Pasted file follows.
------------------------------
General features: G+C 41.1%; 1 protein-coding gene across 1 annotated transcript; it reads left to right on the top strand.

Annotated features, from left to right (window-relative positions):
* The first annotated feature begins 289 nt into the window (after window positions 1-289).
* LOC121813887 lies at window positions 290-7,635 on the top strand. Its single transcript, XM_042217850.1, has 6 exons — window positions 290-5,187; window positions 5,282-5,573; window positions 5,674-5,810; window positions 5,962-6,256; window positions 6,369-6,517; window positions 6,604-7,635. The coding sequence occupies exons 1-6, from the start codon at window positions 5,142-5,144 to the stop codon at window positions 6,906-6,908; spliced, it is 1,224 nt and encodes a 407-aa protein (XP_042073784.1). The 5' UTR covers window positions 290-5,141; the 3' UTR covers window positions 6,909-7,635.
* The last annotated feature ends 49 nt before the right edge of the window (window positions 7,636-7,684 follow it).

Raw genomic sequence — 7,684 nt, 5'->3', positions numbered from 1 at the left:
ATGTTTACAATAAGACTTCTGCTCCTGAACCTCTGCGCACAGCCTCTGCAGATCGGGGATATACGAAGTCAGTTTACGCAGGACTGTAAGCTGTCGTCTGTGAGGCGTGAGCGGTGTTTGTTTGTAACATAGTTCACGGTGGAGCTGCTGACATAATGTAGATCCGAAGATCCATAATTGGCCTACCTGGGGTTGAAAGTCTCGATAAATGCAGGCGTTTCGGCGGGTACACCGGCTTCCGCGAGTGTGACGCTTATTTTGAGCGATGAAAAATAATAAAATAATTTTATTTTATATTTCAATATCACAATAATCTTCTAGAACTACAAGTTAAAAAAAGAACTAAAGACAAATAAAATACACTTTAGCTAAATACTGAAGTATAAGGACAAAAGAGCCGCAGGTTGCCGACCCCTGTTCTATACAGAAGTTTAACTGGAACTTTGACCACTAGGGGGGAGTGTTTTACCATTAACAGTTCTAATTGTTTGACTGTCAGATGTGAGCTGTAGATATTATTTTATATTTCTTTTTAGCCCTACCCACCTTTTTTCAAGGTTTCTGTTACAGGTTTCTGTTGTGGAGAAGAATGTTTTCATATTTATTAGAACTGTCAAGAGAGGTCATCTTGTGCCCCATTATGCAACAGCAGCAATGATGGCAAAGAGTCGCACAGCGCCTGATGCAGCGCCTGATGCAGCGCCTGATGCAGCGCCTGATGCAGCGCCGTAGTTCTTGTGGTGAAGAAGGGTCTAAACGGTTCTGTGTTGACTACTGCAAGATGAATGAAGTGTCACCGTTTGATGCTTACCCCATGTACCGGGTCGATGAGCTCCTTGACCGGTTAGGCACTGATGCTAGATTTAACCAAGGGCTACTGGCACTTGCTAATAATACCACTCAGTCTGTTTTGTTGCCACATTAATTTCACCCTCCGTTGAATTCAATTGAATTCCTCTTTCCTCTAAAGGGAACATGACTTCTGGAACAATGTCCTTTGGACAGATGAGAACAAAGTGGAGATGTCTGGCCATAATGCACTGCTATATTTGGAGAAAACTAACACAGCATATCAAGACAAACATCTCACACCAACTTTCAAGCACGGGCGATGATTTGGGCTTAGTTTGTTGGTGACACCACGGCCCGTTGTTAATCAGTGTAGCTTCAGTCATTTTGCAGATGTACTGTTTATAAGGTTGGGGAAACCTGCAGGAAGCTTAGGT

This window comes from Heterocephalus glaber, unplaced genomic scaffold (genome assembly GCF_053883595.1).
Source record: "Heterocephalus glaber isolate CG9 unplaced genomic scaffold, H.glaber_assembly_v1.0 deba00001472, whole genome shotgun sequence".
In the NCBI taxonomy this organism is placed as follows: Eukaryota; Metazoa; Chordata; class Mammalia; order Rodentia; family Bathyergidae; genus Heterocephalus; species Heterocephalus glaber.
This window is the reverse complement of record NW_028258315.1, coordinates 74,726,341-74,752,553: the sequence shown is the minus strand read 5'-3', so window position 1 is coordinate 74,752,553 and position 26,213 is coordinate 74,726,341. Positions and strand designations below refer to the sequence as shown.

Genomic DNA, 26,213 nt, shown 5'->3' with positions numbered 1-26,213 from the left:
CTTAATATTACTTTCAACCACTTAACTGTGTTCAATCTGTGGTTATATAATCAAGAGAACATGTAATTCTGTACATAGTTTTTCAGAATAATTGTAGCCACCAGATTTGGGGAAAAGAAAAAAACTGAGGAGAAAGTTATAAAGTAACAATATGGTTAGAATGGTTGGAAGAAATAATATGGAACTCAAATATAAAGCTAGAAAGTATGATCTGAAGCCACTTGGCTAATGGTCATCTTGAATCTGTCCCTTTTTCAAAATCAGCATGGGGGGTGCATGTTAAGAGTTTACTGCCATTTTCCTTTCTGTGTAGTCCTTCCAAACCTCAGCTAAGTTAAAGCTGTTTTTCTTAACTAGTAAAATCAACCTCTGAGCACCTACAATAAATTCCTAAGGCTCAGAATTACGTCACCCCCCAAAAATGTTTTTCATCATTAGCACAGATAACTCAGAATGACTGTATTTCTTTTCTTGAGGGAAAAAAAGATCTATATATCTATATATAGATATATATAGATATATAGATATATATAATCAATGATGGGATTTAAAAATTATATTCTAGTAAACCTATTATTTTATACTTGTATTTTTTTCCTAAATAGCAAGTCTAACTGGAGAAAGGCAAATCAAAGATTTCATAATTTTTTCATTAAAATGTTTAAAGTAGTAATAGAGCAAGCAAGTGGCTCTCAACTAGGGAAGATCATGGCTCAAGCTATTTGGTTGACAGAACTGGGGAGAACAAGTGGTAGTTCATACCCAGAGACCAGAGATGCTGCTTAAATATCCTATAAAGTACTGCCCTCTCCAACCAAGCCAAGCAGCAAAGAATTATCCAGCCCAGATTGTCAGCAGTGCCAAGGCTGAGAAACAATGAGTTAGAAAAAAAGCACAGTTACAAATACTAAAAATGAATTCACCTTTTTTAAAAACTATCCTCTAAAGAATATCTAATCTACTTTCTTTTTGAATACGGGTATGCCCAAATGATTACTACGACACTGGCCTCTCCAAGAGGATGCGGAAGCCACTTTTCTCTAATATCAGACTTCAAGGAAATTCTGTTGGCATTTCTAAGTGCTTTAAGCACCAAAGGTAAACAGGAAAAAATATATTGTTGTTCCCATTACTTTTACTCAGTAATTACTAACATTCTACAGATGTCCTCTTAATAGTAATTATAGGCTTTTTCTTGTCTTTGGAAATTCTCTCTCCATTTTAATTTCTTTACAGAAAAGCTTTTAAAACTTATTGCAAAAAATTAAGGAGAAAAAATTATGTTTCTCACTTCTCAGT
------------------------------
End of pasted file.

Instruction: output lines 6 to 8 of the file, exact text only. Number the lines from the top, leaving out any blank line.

Raw genomic sequence — 7,684 nt, 5'->3', positions numbered from 1 at the left:
ATGTTTACAATAAGACTTCTGCTCCTGAACCTCTGCGCACAGCCTCTGCAGATCGGGGATATACGAAGTCAGTTTACGCAGGACTGTAAGCTGTCGTCTGTGAGGCGTGAGCGGTGTTTGTTTGTAACATAGTTCACGGTGGAGCTGCTGACATAATGTAGATCCGAAGATCCATAATTGGCCTACCTGGGGTTGAAAGTCTCGATAAATGCAGGCGTTTCGGCGGGTACACCGGCTTCCGCGAGTGTGACGCTTATTTTGAGCGATGAAAAATAATAAAATAATTTTATTTTATATTTCAATATCACAATAATCTTCTAGAACTACAAGTTAAAAAAAGAACTAAAGACAAATAAAATACACTTTAGCTAAATACTGAAGTATAAGGACAAAAGAGCCGCAGGTTGCCGACCCCTGTTCTATACAGAAGTTTAACTGGAACTTTGACCACTAGGGGGGAGTGTTTTACCATTAACAGTTCTAATTGTTTGACTGTCAGATGTGAGCTGTAGATATTATTTTATATTTCTTTTTAGCCCTACCCACCTTTTTTCAAGGTTTCTGTTACAGGTTTCTGTTGTGGAGAAGAATGTTTTCATATTTATTAGAACTGTCAAGAGAGGTCATCTTGTGCCCCATTATGCAACAGCAGCAATGATGGCAAAGAGTCGCACAGCGCCTGATGCAGCGCCTGATGCAGCGCCTGATGCAGCGCCTGATGCAGCGCCGTAGTTCTTGTGGTGAAGAAGGGTCTAAACGGTTCTGTGTTGACTACTGCAAGATGAATGAAGTGTCACCGTTTGATGCTTACCCCATGTACCGGGTCGATGAGCTCCTTGACCGGTTAGGCACTGATGCTAGATTTAACCAAGGGCTACTGGCACTTGCTAATAATACCACTCAGTCTGTTTTGTTGCCACATTAATTTCACCCTCCGTTGAATTCAATTGAATTCCTCTTTCCTCTAAAGGGAACATGACTTCTGGAACAATGTCCTTTGGACAGATGAGAACAAAGTGGAGATGTCTGGCCATAATGCACTGCTATATTTGGAGAAAACTAACACAGCATATCAAGACAAACATCTCACACCAACTTTCAAGCACGGGCGATGATTTGGGCTTAGTTTGTTGGTGACACCACGGCCCGTTGTTAATCAGTGTAGCTTCAGTCATTTTGCAGATGTACTGTTTATAAGGTTGGGGAAACCTGCAGGAAGCTTAGGT

This window comes from Heterocephalus glaber, unplaced genomic scaffold (genome assembly GCF_053883595.1).